Both the European Council and the Parliament have gone too far. The saga with the election of the next European Commission chief has revealed quite a ridiculous power bickering between the Council and the European Parliament, as both sides are twisting the hands of each other. Everything started, however, from the overly slippery formulation in the Lisbon Treaty which provides for the possibility the candidate of the European political party that has won the most votes to become president of the Commission. A formulation that demonstrates the huge short-sightedness of the authors of the Treaty who have failed to foresee what could happen.
And what happened is a full scale election campaign which created the illusion that we have a genuine European politics and that it depends on voters to elect the next European Commission president, which is not true for reasons already described by euinside. Currently, the leaders of the member states are pushed to the wall and are seeking an exit from the situation. Today, in Stockholm, are gathering the heads of state or government of the countries that are most strongly against the automatic election of the candidate of the party that has won the largest number of votes at the European elections (Spitzenkandidat), namely Jean-Claude Juncker. German Chancellor Angela Merkel is meeting her colleagues from UK, The Netherlands and Sweden in an attempt to reach an agreement before the EU summit in the end of the month when the decision must be approved by all the heads of state.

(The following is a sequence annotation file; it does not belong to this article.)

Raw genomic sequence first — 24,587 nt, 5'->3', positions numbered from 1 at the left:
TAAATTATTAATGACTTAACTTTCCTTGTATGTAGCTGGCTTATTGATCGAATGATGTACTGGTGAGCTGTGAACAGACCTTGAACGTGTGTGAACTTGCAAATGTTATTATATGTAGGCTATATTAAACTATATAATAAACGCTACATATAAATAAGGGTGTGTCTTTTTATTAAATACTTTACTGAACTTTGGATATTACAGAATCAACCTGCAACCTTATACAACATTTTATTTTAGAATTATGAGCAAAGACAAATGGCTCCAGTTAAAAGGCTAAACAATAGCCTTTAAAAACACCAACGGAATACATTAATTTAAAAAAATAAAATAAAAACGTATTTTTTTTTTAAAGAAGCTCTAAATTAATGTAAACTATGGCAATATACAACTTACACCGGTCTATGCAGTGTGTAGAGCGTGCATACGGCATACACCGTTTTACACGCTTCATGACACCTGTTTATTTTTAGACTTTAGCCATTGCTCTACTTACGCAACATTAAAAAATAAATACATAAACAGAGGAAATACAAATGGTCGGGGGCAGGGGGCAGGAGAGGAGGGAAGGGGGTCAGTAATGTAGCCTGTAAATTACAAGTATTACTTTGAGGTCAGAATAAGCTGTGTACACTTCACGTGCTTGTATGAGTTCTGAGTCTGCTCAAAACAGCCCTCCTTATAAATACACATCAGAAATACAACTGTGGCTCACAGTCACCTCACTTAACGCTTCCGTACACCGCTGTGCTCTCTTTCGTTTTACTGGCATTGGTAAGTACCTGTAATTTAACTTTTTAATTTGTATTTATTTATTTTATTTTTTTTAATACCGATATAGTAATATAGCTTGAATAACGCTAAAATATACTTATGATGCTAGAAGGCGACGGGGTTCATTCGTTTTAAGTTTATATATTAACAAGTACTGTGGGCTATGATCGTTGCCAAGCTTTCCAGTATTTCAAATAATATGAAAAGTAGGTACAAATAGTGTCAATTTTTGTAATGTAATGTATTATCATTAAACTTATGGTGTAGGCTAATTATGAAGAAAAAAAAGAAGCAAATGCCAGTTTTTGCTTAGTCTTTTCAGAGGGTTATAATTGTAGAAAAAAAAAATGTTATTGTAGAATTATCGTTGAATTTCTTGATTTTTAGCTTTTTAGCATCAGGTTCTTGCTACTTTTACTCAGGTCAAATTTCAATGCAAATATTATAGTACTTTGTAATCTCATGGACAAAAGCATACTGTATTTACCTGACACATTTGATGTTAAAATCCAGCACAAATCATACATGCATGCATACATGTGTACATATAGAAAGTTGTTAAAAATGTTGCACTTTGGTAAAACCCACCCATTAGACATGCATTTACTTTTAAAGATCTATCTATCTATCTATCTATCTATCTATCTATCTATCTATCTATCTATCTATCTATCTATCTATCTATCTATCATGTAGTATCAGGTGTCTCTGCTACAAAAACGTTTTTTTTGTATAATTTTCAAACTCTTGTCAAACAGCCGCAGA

At the moment a mass hysteria has embraced British media who have geared up their entire arsenal in support of David Cameron who has long ceased to conduct an ideological battle for EU reform but rather a battle for political survival. On the continent, the public is split. Some say it would be a huge blow to democracy if the leaders reject the Spitzenkandidat and take out of their sleeves someone else. Others believe that this is a mockery with democracy because there are no firm data to prove that voters have supported one Spitzenkandidat or another.
The current crisis could have been avoided
The greatest blame for the current situation lies with the Council. The European Parliament announced very openly its intentions when it formally launched the election campaign in September last year. And although it was clear that in this way it threw the gauntlet and made a statement for "more Europe" and more power for the European Parliament, the leaders of the member states took the bait and supported the effort by taking part in the selection of Spitzenkandidaten. The sister parties in the biggest European political families organised congresses and agreed who their Spitzenkandidaten would be. The only ones who did not do that were the eurosceptic groups, including the European Conservatives and Reformists where a majority holds David Cameron's Conservative Party. Why was Cameron silent throughout this period on the issue, although his entire agenda was entirely oriented to the future of the EU and especially the British participation in it?